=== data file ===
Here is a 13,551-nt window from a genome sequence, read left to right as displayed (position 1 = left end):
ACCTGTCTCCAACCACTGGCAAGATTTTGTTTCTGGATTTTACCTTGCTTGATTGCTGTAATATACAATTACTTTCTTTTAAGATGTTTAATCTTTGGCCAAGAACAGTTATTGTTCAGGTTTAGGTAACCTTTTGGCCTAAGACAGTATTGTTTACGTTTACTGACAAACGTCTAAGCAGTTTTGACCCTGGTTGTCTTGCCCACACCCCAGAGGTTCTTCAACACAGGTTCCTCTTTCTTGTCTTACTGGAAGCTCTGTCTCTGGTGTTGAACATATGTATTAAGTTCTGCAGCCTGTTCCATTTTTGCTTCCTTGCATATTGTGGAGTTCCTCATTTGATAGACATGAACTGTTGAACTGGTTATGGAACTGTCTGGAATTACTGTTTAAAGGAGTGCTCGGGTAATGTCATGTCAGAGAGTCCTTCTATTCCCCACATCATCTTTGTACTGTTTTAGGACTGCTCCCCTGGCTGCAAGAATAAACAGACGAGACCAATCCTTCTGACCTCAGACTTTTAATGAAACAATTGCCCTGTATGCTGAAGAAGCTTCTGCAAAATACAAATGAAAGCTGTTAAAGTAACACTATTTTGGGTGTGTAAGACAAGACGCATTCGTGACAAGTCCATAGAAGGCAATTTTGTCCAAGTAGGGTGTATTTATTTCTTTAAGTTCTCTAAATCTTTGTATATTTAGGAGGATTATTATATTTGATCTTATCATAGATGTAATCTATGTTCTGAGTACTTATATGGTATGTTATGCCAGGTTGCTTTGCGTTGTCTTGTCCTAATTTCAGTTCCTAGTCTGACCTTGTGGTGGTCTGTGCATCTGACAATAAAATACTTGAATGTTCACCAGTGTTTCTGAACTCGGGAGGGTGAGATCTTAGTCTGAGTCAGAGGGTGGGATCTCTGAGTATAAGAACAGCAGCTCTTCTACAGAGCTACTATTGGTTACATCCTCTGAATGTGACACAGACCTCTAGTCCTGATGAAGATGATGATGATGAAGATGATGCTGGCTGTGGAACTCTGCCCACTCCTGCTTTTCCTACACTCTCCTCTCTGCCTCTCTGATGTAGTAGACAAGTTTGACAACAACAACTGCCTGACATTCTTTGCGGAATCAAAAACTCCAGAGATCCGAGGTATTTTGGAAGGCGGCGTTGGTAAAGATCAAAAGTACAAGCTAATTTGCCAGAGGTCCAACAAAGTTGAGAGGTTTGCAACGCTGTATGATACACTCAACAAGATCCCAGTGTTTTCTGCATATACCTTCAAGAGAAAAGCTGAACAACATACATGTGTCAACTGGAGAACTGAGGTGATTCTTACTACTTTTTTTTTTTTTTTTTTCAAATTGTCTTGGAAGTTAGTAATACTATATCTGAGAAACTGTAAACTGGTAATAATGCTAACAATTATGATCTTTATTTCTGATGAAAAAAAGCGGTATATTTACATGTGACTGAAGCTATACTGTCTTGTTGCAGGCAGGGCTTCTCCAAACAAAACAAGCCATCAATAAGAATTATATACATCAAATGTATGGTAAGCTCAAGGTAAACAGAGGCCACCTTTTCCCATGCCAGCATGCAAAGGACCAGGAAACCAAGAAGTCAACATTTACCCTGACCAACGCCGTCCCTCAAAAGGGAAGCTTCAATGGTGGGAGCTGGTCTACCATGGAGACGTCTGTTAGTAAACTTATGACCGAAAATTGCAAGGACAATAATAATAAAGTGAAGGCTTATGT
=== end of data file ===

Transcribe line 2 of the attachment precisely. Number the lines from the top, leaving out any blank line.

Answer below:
ACCTGTCTCCAACCACTGGCAAGATTTTGTTTCTGGATTTTACCTTGCTTGATTGCTGTAATATACAATTACTTTCTTTTAAGATGTTTAATCTTTGGCCAAGAACAGTTATTGTTCAGGTTTAGGTAACCTTTTGGCCTAAGACAGTATTGTTTACGTTTACTGACAAACGTCTAAGCAGTTTTGACCCTGGTTGTCTTGCCCACACCCCAGAGGTTCTTCAACACAGGTTCCTCTTTCTTGTCTTACTGGAAGCTCTGTCTCTGGTGTTGAACATATGTATTAAGTTCTGCAGCCTGTTCCATTTTTGCTTCCTTGCATATTGTGGAGTTCCTCATTTGATAGACATGAACTGTTGAACTGGTTATGGAACTGTCTGGAATTACTGTTTAAAGGAGTGCTCGGGTAATGTCATGTCAGAGAGTCCTTCTATTCCCCACATCATCTTTGTACTGTTTTAGGACTGCTCCCCTGGCTGCAAGAATAAACAGACGAGACCAATCCTTCTGACCTCAGACTTTTAATGAAACAATTGCCCTGTATGCTGAAGAAGCTTCTGCAAAATACAAATGAAAGCTGTTAAAGTAACACTATTTTGGGTGTGTAAGACAAGACGCATTCGTGACAAGTCCATAGAAGGCAATTTTGTCCAAGTAGGGTGTATTTATTTCTTTAAGTTCTCTAAATCTTTGTATATTTAGGAGGATTATTATATTTGATCTTATCATAGATGTAATCTATGTTCTGAGTACTTATATGGTATGTTATGCCAGGTTGCTTTGCGTTGTCTTGTCCTAATTTCAGTTCCTAGTCTGACCTTGTGGTGGTCTGTGCATCTGACAATAAAATACTTGAATGTTCACCAGTGTTTCTGAACTCGGGAGGGTGAGATCTTAGTCTGAGTCAGAGGGTGGGATCTCTGAGTATAAGAACAGCAGCTCTTCTACAGAGCTACTATTGGTTACATCCTCTGAATGTGACACAGACCTCTAGTCCTGATGAAGATGATGATGATGAAGATGATGCTGGCTGTGGAACTCTGCCCACTCCTGCTTTTCCTACACTCTCCTCTCTGCCTCTCTGATGTAGTAGACAAGTTTGACAACAACAACTGCCTGACATTCTTTGCGGAATCAAAAACTCCAGAGATCCGAGGTATTTTGGAAGGCGGCGTTGGTAAAGATCAAAAGTACAAGCTAATTTGCCAGAGGTCCAACAAAGTTGAGAGGTTTGCAACGCTGTATGATACACTCAACAAGATCCCAGTGTTTTCTGCATATACCTTCAAGAGAAAAGCTGAACAACATACATGTGTCAACTGGAGAACTGAGGTGATTCTTACTACTTTTTTTTTTTTTTTTTTCAAATTGTCTTGGAAGTTAGTAATACTATATCTGAGAAACTGTAAACTGGTAATAATGCTAACAATTATGATCTTTATTTCTGATGAAAAAAAGCGGTATATTTACATGTGACTGAAGCTATACTGTCTTGTTGCAGGCAGGGCTTCTCCAAACAAAACAAGCCATCAATAAGAATTATATACATCAAATGTATGGTAAGCTCAAGGTAAACAGAGGCCACCTTTTCCCATGCCAGCATGCAAAGGACCAGGAAACCAAGAAGTCAACATTTACCCTGACCAACGCCGTCCCTCAAAAGGGAAGCTTCAATGGTGGGAGCTGGTCTACCATGGAGACGTCTGTTAGTAAACTTATGACCGAAAATTGCAAGGACAATAATAATAAAGTGAAGGCTTATGT